Rodents were just the morning's highlight; the afternoon held the delight of the Camel Breeding Centre, ten kilometres out from the town. I'd got the hotel to arrange a rickshaw for me - they're so helpful here - and set off along the mind-bogglingly pitted roads, wishing I was wearing a sports bra. I paid my entry fee, turned down a guide, and then rushed off to photograph two camels having sex. Sad bunny that I am, I even ran, worried that I might miss out on this Kodak moment. I needn't have fretted though, as once one male had shot his load they brought another one over to mount the female, while she remained seated. He made horrible bubbling noises, that I though at first must be coming from some dodgy plumbing, and his tongue lolled an impossible way out of his mouth. She was very vocal; I think she was faking it, to be honest.
I managed to drag myself away, and went to look at stalls containing mothers and their sucking offspring, and watched a man milking one camel, presumably for the little on-site cafe that serves up a menu of camel-milk products. A little later around two hundred camels came in from the desert, and I got prime position on a concrete block surrounded by troughs, for a few shots of the thirsty creatures drinking. I rounded the outing off with a nice cup of camel-milk cappuccino; it tasted fine, but I couldn't help but grimace at the thought of it. That evening I dined on the roof, enjoying the singing, music and dancing put on by a local quartet.
I began my third and final day in the town by catching a rickshaw to a Jain temple in the old city; another bone-jarring journey. A service was underway in the first temple, and I got told off for entering the grounds whilst it was on. I went instead to Laxminath temple next door, where I was welcomed inside and show around by the priest (he said he was the priest, although he seemed awful scruffy to me). The walls of the temple are painted with flowers and figures, and clouds drawn by someone who had obviously never seen clouds. I was allowed up onto the roof, where I got a view over the boxy houses, and was able to get my barings . . . which seem to have come into their own whilst I've been in India. I opted to walk back to the perimeter of the old city, enjoying the relatively empty streets and interesting architecture.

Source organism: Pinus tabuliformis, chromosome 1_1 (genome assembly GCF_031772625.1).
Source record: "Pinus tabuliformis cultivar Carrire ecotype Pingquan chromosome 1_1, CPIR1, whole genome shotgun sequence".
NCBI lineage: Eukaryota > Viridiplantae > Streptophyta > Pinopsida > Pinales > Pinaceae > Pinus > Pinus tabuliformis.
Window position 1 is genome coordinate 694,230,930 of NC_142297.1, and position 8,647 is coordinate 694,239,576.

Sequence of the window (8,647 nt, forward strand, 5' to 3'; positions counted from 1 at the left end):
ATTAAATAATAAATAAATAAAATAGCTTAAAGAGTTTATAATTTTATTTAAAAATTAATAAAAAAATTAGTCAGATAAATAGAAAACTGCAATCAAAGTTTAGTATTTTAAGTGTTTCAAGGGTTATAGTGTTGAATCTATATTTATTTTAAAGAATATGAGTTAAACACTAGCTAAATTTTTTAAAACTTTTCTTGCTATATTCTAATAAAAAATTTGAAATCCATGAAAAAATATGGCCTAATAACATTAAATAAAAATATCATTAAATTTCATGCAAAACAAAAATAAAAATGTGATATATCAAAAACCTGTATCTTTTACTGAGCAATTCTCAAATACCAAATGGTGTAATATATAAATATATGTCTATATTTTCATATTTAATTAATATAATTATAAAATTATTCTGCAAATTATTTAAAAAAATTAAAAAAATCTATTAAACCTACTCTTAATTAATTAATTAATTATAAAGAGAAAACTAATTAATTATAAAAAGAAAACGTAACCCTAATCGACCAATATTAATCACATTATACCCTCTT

The owner of the hotel had suggested I visit the town of Gajner (pronounced something like Gazh-near - I couldn't quite get the hand of it), where there is a lake and wildlife. I returned to the bus stand, and eventually showed them the name of the town written down; they thought I was asking for a bus to Kashmir. The told me to get on the bus at the end, so I did. About half an hour into the journey, the conductor came around, and I tod him where I wanted to get off. He was shaking his head, so I showed him the name of the place. He continued shaking his head, and then it became apparent that I was on the wrong bus. Oh dear. Well there was bugger all I could do about it but laugh, and I figured through sign language (Sod's law decreed that this was one of the rare times when there was not a single English-speaker around) that he'd drop me somewhere convenient, and I could return to town and start again. We were driving through sparsely populated desert, so I guessed that was why he hadn't dropped me off straight away.
Ten minutes later I saw a sign for the town I wanted to go, pointing down a different road. It turned out not to be a major drama; the bus I was on by-passed the town, that was all. They dropped me at a junction just 2.5 km away, telling me to wait for a bus or auto going that way. Bugger that, though, I started walking alongside the road, enjoying the feel of the heat and the crunching sensation as I broke the crust on the sand. Solitude and peace: two things that are in short supply in India. It was lovely. I'd gone a good way when a bus trundled up behind me, and decided I may well rue waving it on, so I jumped on board - where the passengers seemed a little surprised to have picked up a white girl in the middle of nowhere.
Two minutes later the conductor relived me of five rupees and told me to get off. I appeared to have slipped into the Twighlight Zone, as I was in a small town where there were no people visible, and no noise - not even a cow. I followed the road in the direction the conductor had shown me and, after some time, passed through gates of the Gajner Palace Hotel. The guard pointed me in the direction of the restaurant, and there I was accosted by a man who told me I had to pay a 100 Rs entrance fee, which entitled me to a free tea or coffee and cookies, and the privaledge of sitting on the terrace, overlooking the lake. I asked to see the terrace, and was not impressed, so declined his offer, feeling a little disheartened. I asked how I could get to the other side of the lake, and was told that this was not possible. Anything is possible!